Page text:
Herbert emerged from a meeting with Utah Senate President Michael Waddoups, R-Taylorsville, and House Speaker Becky Lockhart, R-Provo, to say the trio had determined the governor, through the state forester, could limit shooting in unincorporated areas.
"This does not abridge anybody's constitutional right to bear firearms," Herbert said. "But we're facing a serious fire season, and the state forester has the authority to limit [shooting] in unincorporated areas."
State Forester Dick Buehler will begin working immediately with counties to determine where shooting will be permissible and where it will be banned, Herbert said. If counties don't provide input, Buehler will make the decision on his own.
The governor said such discussions already have begun, but he would give no timetable when all those areas statewide would be identified.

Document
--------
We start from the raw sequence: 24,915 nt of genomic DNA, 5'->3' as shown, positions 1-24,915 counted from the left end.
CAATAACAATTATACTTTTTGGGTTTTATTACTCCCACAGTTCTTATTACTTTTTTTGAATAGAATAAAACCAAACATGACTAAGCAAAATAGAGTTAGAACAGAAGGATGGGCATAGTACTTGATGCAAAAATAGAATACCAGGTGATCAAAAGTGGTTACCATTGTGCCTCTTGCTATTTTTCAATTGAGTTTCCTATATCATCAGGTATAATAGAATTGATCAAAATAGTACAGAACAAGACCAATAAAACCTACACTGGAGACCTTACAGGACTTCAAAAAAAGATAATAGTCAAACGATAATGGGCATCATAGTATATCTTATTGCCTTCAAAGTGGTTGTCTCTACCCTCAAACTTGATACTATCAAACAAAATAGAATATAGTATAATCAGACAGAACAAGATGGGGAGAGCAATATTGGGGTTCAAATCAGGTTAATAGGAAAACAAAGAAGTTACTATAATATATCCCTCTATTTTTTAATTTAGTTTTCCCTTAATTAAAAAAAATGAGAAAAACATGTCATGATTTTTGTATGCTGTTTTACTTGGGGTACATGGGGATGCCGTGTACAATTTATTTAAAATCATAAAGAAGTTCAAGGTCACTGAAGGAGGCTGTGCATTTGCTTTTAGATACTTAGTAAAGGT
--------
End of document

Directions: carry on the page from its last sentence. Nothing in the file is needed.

Buehler said wildfire conditions in Utah are at extreme levels with high temperatures, dry fuels and low humidity.
"Please remember fires can start extremely easy," he said. "Make sure you have an exit plan."
Already this year, Utah has had 400-plus wildfires more than a dozen linked to discharging firearms.
The state has been awarded four grants from the Federal Emergency Management Agency to help pay for firefighting efforts. Those grants provide 75 percent of the costs for battling individual blazes.
"Most of the fires are caused by foolish behavior," Herbert said. "Anyone who starts a fire will be held liable."
On June 23, Herbert banned all fireworks outside cities. Many municipalities have enacted their own restrictions.